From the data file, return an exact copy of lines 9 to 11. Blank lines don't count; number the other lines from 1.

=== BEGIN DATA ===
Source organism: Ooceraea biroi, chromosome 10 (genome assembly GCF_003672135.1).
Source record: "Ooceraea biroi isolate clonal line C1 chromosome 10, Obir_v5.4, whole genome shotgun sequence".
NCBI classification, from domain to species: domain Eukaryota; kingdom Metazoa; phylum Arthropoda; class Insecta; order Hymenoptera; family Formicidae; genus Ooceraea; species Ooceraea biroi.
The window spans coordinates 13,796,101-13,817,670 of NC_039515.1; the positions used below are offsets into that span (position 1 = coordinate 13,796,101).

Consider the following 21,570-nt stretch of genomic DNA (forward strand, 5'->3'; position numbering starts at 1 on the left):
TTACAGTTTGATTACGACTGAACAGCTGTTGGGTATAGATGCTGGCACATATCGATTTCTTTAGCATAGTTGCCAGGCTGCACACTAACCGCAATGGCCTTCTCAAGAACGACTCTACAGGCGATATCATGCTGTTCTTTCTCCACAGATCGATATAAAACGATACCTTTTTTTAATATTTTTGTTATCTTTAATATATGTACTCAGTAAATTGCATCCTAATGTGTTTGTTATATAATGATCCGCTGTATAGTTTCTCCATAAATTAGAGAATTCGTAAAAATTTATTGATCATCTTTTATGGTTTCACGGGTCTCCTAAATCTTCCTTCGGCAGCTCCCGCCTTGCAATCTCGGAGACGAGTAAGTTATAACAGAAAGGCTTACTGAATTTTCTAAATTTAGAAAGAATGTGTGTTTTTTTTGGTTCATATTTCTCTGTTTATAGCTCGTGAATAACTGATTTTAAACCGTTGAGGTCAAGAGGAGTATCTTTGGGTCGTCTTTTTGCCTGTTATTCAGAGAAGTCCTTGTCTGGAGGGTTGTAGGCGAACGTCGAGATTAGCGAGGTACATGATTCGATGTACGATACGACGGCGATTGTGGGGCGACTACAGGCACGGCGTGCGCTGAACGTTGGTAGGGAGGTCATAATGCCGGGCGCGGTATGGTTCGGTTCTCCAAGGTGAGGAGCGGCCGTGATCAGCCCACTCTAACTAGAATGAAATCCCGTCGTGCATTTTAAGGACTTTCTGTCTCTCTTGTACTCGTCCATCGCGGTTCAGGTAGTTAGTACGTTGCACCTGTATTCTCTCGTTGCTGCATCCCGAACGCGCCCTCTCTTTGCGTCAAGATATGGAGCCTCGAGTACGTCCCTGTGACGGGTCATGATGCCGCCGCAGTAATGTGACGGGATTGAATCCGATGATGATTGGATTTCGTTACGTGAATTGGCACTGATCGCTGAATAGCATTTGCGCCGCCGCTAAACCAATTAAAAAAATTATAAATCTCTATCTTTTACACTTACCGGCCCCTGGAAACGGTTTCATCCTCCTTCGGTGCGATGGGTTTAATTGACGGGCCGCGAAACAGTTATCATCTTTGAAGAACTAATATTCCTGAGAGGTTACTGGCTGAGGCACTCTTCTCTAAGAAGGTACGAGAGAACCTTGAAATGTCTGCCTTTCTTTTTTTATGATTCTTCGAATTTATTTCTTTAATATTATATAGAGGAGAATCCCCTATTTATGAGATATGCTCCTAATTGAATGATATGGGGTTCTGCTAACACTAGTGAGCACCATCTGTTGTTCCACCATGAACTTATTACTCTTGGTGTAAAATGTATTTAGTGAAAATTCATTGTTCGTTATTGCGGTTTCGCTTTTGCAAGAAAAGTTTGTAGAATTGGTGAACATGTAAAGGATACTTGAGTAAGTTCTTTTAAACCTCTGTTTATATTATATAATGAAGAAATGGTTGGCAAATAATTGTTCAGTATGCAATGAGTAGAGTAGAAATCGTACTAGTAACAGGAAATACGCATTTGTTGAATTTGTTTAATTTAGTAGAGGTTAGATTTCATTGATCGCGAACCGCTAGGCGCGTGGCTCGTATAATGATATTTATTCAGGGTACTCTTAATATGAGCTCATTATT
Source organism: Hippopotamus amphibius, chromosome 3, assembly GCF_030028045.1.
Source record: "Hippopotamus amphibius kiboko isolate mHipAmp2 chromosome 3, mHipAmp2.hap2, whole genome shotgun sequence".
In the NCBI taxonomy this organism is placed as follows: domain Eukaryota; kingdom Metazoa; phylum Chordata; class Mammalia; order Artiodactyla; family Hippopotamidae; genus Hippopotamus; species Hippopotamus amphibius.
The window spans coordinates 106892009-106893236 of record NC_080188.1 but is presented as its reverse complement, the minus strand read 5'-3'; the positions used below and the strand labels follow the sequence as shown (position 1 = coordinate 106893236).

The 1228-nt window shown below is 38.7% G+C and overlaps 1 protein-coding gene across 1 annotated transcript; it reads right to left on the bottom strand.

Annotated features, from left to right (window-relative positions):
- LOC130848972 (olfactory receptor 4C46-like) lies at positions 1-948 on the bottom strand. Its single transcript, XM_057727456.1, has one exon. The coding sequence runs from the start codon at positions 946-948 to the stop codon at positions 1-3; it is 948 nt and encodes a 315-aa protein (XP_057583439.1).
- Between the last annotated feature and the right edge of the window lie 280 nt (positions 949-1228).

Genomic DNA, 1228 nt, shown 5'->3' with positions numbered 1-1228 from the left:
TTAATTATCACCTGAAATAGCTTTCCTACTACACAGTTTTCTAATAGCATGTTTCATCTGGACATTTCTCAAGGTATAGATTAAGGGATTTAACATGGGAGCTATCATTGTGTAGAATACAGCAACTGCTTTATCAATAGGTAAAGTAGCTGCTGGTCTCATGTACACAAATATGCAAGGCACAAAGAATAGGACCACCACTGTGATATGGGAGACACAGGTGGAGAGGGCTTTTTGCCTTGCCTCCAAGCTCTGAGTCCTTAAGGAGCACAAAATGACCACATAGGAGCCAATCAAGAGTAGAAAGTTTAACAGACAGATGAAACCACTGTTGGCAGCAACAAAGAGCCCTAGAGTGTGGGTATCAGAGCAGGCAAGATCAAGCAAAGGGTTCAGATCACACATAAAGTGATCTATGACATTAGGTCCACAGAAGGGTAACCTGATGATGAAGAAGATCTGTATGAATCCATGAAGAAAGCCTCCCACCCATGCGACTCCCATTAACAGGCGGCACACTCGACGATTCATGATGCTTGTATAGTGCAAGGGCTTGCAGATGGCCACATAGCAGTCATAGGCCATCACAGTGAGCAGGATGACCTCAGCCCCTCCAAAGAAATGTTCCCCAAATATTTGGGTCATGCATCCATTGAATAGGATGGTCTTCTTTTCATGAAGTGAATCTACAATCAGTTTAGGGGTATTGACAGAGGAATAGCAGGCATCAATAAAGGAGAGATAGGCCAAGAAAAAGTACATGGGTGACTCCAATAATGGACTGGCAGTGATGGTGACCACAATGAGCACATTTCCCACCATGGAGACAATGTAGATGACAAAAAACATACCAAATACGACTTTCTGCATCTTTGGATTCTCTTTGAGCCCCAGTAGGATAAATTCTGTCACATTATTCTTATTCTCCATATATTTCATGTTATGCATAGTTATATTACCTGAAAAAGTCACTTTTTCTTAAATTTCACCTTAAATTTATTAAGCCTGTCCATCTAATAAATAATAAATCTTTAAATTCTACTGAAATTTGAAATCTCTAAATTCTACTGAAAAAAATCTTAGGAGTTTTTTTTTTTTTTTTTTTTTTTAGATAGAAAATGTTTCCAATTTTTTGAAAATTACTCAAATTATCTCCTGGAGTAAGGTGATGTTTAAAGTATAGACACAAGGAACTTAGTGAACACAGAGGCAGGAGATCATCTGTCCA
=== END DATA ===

In the NCBI taxonomy this organism is placed as follows: domain Eukaryota; kingdom Metazoa; phylum Chordata; class Mammalia; order Artiodactyla; family Hippopotamidae; genus Hippopotamus; species Hippopotamus amphibius.
The window spans coordinates 106892009-106893236 of record NC_080188.1 but is presented as its reverse complement, the minus strand read 5'-3'; the positions used below and the strand labels follow the sequence as shown (position 1 = coordinate 106893236).

The 1228-nt window shown below is 38.7% G+C and overlaps 1 protein-coding gene across 1 annotated transcript; it reads right to left on the bottom strand.